Apart from her celebrated career as an educator, Dr. SUN is devoted to the advancement of social services. From 1955 onward, she provided leadership to women in the neighbourhood and successfully organized a series of movements to promote public hygiene, family well-being and home safety in the community. In 1966, she established the Hong Kong and Kowloon Kaifong Women’s Association, a non-profit organization geared toward the upholding of ethical behaviour and the provision of education for young people. This association has also been instrumental in highlighting the many contributions made by women to the stability and prosperity of Hong Kong. Then in the nineteen-eighties, to complete her mission to care for people from all age groups, she founded a centre for the elderly.

Indeed, over the years, Dr. SUN has continuously demonstrated her love for her country and people by organizing donations to support the victims of natural and manmade calamities in Hong Kong and China. For instance, in 1991, she coordinated and

organized the efforts of 48 women’s associations in Hong Kong to collect donations for victims of the floods in Eastern China. She has also been involved in cultural and educational exchanges between Hong Kong and China, and in one instance, donated

HK$1m to rebuild the library of her secondary school in Wuxi.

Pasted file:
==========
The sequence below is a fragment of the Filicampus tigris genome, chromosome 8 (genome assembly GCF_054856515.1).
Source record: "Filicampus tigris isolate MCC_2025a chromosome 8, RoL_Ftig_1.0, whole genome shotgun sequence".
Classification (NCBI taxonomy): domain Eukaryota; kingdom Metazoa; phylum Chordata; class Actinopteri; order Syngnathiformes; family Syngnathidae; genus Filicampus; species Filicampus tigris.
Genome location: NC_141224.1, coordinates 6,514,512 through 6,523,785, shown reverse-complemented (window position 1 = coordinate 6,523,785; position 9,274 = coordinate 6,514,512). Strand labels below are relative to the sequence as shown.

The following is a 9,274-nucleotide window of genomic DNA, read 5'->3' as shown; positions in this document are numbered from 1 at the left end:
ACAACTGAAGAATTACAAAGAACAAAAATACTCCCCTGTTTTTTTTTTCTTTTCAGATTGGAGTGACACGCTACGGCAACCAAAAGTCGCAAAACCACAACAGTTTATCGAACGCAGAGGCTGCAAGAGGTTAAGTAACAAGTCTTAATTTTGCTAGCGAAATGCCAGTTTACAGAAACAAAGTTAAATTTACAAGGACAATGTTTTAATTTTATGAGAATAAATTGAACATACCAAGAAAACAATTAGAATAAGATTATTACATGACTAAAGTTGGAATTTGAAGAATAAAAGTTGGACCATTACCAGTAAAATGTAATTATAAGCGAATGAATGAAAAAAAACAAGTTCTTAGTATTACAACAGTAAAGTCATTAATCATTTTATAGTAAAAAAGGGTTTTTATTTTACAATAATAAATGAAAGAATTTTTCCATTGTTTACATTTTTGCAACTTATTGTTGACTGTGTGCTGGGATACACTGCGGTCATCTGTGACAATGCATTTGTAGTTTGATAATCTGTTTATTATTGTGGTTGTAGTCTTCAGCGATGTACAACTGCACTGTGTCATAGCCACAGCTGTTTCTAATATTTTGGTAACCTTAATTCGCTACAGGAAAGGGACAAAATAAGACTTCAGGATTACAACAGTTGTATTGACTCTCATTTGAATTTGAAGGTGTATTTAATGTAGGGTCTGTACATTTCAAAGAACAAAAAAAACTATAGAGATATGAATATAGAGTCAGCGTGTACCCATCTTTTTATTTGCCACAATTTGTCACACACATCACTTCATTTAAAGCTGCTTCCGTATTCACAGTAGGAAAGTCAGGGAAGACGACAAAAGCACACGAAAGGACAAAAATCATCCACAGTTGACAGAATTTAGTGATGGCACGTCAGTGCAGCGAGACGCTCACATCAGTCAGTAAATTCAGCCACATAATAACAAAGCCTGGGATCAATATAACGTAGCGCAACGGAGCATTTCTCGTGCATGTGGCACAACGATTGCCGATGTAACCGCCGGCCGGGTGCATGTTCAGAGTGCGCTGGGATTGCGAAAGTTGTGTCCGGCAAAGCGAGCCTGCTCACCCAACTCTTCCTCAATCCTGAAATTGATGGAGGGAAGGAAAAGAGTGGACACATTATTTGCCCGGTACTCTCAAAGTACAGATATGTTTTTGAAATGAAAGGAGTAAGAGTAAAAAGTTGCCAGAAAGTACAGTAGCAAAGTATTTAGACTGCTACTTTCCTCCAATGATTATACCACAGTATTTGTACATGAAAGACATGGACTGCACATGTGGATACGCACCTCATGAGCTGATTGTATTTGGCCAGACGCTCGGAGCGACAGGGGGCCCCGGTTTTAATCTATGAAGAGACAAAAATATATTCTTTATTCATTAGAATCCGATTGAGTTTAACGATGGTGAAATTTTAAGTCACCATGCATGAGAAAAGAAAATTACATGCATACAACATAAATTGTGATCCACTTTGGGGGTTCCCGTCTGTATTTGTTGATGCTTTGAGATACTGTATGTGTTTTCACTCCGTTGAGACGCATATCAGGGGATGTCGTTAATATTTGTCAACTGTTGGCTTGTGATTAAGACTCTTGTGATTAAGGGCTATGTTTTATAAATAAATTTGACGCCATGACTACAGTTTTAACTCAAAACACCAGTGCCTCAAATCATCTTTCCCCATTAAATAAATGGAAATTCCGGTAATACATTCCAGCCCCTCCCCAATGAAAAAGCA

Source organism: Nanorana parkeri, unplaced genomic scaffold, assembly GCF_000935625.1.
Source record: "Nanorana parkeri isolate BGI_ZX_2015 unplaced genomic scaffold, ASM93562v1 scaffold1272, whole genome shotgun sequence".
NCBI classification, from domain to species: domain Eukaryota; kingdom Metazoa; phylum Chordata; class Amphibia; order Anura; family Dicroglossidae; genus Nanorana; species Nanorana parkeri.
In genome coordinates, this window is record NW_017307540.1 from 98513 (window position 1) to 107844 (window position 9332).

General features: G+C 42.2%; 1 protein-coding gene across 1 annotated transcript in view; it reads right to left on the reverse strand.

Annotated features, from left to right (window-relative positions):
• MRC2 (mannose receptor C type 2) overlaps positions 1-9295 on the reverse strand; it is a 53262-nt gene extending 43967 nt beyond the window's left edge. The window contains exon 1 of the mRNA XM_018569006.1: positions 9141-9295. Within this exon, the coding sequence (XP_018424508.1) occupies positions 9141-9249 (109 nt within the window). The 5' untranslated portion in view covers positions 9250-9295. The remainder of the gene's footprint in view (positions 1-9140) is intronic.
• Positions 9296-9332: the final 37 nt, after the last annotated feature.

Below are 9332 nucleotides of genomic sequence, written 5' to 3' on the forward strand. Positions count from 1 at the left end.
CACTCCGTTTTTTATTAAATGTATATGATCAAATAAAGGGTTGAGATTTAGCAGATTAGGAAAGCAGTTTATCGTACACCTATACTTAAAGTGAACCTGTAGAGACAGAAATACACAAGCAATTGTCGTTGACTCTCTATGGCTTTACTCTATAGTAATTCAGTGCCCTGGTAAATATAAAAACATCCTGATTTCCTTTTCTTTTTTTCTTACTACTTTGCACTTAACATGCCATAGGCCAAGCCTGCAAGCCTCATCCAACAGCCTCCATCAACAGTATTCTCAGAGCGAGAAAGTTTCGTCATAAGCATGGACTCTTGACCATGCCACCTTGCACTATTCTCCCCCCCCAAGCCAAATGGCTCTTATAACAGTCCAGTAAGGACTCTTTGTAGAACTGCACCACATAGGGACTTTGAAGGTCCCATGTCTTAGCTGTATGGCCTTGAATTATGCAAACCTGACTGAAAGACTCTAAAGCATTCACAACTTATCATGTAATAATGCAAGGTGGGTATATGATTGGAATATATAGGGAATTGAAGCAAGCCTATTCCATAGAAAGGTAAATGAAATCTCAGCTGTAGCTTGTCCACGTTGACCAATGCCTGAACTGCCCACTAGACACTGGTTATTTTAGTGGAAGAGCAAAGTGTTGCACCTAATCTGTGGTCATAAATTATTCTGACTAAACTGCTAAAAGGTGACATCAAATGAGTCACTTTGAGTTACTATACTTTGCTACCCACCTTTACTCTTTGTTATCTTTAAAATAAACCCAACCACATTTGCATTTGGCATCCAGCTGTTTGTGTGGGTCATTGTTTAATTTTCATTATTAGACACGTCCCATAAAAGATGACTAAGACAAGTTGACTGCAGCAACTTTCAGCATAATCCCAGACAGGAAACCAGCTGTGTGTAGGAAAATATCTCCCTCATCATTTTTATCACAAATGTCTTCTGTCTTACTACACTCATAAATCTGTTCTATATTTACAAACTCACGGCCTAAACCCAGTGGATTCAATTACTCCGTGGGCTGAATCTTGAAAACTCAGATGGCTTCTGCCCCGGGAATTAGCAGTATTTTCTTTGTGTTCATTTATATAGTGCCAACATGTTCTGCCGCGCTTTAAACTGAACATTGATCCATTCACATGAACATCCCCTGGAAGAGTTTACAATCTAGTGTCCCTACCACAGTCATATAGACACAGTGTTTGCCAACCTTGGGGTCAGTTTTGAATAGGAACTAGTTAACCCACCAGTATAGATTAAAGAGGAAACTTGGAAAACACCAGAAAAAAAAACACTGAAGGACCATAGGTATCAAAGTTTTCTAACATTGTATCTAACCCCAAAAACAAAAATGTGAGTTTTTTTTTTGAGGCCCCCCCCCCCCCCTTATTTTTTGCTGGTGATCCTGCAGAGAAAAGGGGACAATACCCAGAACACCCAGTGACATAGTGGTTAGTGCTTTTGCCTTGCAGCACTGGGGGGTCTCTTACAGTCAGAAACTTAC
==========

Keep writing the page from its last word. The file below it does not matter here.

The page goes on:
Dr. SUN’s contribution to education is not limited to the founding and running of Kiangsu and Chekiang Primary School. In the past 30 years, she has established one secondary school, one kindergarten, two primary schools and four nurseries. In all these schools, she has persisted in adopting Putonghua as the medium of instruction.

In recognition of Dr SUN’s remarkable and varied contribution to Hong Kong, Queen Elizabeth II made her a Member of the British Empire (MBE) in 1966. Then in 1974, she was appointed as a Justice of Peace by the Governor of Hong Kong. In 1998, she was awarded the Bronze Bauhinia Medal by the HKSAR Government, and in 2011, the Hong Kong Institute of Education conferred upon her the title of Honorary Fellow. To this day, Dr. SUN has stayed actively involved in all the educational and social service projects she initiated over the past sixty years.

Professor HU, in recognition of Dr. SUN’s lifelong devotion to education and social service in Hong Kong, may I call upon you to confer on her the degree of Doctor of Letters, honoris causa.